Levels are non-existent within the narrative? Seriousy? ... Levels are the difference between the killable-by-a-wolf peasant you generally start out as and the dragon-slaying half-god you end up as. Characters gaining power is clearly part of the story of any RPG.

 

I'm confused. Would you kindly explain to me how being able to pick a wider variety of companions and retain combat effectiveness, hence, as you have said, giving me more choice, somehow gives me less choice? And would you kindly explain to me how it makes the game worse - after all, if you want to stick to the same characters all the way through, this doesn't stop you.

 

If you don't want to romance someone, you don't have to.

Choices that do not have any effect mean nothing. All other characters gaining experience makes my choice of companions meaningless, as I can correct it at any time. Leaving certain characters on the sideline means nothing. In the end, the weakling who did nothing becomes a warrior of legendary skill simply by being labeled 'companion'. The end of NWN2, when all those characters I left behind somewhere between level five and ten showed up again being just as strong as my MC, was one of the most immersion breaking moments I've ever had in a RPG.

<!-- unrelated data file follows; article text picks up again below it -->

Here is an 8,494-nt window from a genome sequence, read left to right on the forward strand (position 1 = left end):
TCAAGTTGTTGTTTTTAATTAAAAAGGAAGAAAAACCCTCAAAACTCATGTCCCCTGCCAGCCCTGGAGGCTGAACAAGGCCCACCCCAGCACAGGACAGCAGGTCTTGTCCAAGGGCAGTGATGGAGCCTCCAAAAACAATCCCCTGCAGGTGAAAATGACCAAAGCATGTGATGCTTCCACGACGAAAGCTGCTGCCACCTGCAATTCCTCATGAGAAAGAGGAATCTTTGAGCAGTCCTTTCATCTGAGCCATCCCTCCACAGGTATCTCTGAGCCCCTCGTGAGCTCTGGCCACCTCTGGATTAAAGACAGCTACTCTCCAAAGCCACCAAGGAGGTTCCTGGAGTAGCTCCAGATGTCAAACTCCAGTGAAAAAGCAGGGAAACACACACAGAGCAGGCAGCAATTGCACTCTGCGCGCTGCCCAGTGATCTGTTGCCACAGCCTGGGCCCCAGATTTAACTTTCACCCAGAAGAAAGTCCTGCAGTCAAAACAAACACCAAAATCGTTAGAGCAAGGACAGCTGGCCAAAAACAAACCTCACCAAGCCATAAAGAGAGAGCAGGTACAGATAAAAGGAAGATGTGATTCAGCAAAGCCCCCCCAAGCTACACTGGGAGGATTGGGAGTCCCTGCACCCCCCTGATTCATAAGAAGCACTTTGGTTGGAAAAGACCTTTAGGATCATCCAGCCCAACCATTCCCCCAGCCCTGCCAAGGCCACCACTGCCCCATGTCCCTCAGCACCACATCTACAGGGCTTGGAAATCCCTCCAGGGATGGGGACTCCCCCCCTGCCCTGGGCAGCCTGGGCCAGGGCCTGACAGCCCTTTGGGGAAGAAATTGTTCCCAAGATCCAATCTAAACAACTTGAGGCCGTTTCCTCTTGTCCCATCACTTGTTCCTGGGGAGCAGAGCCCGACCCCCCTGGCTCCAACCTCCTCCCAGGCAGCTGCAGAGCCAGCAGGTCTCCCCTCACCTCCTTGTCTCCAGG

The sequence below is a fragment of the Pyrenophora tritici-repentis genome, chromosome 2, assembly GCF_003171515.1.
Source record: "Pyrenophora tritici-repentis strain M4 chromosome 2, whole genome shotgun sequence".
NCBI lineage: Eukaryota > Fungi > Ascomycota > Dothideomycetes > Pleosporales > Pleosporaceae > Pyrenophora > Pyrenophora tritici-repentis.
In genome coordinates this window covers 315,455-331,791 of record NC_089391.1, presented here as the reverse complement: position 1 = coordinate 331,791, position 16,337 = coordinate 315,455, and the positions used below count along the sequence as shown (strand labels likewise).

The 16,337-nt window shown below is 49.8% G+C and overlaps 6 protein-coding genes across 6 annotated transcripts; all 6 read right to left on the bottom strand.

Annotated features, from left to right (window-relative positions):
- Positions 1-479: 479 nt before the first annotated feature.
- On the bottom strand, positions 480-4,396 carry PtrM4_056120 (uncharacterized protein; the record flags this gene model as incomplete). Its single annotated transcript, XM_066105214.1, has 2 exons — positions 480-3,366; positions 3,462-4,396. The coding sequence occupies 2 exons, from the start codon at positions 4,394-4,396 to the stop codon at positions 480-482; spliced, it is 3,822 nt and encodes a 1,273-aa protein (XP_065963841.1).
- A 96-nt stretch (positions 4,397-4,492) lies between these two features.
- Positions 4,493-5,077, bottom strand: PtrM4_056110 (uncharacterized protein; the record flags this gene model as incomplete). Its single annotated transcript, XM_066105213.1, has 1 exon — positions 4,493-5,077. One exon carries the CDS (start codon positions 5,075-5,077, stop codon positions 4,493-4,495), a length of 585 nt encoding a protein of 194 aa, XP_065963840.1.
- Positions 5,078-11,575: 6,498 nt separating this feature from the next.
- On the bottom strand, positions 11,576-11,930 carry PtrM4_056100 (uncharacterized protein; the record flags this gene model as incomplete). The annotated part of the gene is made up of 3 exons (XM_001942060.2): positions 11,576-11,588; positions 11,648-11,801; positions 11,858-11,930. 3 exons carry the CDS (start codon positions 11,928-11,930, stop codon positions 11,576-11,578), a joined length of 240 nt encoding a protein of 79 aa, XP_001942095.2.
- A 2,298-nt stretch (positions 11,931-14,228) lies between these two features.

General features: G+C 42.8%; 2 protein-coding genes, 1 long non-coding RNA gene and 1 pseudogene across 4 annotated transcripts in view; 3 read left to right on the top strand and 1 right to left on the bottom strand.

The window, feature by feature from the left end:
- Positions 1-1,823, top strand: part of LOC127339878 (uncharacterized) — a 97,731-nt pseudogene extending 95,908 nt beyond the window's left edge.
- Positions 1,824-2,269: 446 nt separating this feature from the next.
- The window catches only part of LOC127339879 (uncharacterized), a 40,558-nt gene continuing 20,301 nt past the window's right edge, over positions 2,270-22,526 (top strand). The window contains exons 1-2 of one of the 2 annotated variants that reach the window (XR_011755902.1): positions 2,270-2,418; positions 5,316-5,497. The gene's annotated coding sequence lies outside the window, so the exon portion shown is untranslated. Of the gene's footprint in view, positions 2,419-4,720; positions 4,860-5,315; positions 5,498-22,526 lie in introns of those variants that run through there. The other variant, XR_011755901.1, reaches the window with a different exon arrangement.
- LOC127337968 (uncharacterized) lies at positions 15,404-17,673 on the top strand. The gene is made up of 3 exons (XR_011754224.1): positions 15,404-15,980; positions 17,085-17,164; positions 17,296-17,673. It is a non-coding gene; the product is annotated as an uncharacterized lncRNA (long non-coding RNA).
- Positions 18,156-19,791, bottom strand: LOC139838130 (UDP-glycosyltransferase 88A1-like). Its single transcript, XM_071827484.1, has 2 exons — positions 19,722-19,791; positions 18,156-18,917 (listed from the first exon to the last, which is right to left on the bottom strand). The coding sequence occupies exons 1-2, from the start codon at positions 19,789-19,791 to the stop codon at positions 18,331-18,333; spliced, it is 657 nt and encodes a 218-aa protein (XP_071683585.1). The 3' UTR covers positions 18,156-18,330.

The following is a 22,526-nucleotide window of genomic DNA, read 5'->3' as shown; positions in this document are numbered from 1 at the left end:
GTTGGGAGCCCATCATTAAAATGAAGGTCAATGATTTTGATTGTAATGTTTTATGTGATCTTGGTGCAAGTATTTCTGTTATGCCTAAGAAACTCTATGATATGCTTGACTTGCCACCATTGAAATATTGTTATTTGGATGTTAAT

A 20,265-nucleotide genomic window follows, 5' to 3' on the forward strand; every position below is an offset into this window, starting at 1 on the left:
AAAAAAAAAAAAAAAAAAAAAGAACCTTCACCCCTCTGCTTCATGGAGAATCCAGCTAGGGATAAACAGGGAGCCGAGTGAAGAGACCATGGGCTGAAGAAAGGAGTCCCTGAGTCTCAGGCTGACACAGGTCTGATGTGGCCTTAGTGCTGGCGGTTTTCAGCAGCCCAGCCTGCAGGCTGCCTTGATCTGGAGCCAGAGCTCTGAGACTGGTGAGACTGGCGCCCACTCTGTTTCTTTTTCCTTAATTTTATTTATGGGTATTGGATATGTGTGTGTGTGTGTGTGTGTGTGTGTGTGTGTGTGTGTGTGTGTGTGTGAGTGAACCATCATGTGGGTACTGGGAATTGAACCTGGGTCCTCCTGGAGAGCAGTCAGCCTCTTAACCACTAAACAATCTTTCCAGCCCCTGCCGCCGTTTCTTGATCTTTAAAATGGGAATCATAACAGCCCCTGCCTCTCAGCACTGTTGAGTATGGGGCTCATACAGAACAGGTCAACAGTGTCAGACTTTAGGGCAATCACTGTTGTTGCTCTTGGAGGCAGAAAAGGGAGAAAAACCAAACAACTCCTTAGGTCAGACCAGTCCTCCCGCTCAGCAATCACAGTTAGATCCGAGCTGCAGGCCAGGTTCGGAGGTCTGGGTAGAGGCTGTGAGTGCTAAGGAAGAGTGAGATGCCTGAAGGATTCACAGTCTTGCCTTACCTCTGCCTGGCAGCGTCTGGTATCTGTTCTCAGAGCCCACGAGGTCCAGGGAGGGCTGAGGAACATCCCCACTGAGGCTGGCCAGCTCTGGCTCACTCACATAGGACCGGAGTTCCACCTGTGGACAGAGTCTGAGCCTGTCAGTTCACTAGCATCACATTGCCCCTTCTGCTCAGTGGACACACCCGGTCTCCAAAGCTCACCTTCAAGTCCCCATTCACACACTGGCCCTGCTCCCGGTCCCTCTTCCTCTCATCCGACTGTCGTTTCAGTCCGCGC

Edited by Gulliver
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The end of NWN2, when all those characters I left behind somewhere between level five and ten showed up again being just as strong as my MC, was one of the most immersion breaking moments I've ever had in a RPG.

How could you have been immersed if you were so focused on the "level" of npcs. Level doesn't really exist, it is just a game mechanic to define power increase over time. If you find it immersion breaking to see characters at level 10 that were level 5 the last time you saw them in game then you really have a very poor imagination and pretty much everything would break your immersion.

 

Anyway this is one of those things that seems to be 50/50 for and against it being in the game so it is probably a good candidate to be in the Options - Gameplay menu.

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How about option where you can put idle companions to do Progress Quest style missions and later you can look their quest logs to see how they got their xp doing quests like fetch me sock or fetch me another sock :).